Moving Beyond the Toy Vs. Tool Hypothesis: An Examination of Gender Differences in Adolescents' Computer Activities, Attitudes, and Technology-Related Career Plans

Open Access
Bleeker, Martha M
Graduate Program:
Human Development and Family Studies
Doctor of Philosophy
Document Type:
Date of Defense:
May 03, 2005
Committee Members:
  • Janis Jacobs, Committee Chair
  • Ann Caverly Crouter, Committee Member
  • Eric Loken, Committee Member
  • William L Harkness, Committee Member
  • Lynette Marie Yarger, Committee Member
  • Dena Swanson, Committee Member
  • gender
  • adolescence
  • achievement
  • computers
  • technology
  • career plans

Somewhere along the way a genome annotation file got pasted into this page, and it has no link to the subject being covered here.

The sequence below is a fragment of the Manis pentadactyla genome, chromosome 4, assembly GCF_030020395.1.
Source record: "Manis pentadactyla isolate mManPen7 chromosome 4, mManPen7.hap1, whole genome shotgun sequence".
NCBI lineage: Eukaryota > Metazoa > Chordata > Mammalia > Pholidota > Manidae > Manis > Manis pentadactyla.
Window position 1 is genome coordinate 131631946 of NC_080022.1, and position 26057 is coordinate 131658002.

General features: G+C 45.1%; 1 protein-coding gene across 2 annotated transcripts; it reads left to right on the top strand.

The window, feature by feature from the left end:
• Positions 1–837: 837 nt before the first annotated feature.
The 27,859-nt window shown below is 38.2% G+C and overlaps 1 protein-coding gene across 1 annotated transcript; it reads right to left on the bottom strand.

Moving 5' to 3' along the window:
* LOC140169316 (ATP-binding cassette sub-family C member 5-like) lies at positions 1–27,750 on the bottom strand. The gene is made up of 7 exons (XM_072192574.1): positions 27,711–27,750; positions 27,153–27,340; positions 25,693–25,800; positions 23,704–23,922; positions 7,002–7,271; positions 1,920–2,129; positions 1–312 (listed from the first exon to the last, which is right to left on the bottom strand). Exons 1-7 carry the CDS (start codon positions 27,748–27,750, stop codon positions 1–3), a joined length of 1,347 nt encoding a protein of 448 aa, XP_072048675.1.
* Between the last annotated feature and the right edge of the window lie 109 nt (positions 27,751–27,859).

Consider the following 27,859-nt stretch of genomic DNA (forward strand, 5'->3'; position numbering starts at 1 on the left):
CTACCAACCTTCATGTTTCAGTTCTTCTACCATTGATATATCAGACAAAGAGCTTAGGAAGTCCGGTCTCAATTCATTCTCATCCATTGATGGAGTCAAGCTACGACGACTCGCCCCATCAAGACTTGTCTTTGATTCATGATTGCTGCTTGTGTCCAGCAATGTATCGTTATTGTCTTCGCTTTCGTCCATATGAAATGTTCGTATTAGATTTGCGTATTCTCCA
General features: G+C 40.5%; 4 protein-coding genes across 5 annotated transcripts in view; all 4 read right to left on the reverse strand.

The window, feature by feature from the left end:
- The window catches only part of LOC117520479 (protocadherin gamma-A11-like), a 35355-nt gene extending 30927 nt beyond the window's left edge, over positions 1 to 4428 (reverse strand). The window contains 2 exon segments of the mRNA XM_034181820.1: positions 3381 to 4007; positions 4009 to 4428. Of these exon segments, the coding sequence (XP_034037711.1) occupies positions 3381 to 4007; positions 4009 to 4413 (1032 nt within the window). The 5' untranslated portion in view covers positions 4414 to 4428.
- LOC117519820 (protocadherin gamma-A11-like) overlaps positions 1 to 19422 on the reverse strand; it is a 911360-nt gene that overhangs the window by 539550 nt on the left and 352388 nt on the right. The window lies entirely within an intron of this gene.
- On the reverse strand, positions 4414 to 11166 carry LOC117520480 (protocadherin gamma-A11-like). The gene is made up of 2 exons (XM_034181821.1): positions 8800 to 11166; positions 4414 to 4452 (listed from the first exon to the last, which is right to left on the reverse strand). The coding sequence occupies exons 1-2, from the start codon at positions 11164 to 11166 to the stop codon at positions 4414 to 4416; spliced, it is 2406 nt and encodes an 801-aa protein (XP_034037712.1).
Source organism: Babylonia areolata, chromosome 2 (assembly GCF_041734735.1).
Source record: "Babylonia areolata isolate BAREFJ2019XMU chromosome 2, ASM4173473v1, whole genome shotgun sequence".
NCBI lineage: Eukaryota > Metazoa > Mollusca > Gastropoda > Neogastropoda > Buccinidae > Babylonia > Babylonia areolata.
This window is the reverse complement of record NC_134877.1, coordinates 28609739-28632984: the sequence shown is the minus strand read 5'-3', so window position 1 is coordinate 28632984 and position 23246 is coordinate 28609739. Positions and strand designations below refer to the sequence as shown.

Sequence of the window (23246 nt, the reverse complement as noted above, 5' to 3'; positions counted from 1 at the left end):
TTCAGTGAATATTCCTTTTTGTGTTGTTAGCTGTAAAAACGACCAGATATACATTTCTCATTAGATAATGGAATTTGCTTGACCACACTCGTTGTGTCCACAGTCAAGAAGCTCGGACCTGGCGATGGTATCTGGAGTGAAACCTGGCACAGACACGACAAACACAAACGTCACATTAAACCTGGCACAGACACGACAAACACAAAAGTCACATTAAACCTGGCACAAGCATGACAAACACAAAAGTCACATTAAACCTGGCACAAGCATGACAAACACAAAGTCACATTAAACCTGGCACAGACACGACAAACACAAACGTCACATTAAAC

In order to provide some explanation for the gender gap within the IT workforce, the current study offers a detailed look into the evolving ways adolescents use computer technology. Guided by Eccles expectancy-value model of achievement motivation, the study examines associations between adolescents’ career attitudes and expectations for success, values, and activity-involvement. Student participants (n = 460) from two high schools in central Pennsylvania took a web-based survey that assessed their computer attitudes and activities. Results suggest that adolescent males and females spent about the same amount of time on computer activities each day. Gender differences, however, were found with respect to computer attitudes and career beliefs, and many of these gender differences were larger among 12th graders than 9th graders. Moreover, adolescents’ self-confidence, reports of troubleshooting, computer time with friends, gender beliefs, and enrollment in computer courses were significantly related to computer career interest and efficacy. Overall, results suggest that the original "toy vs. tool" hypothesis has become too simplistic and will not help researchers understand the current gender divide in the technology workforce.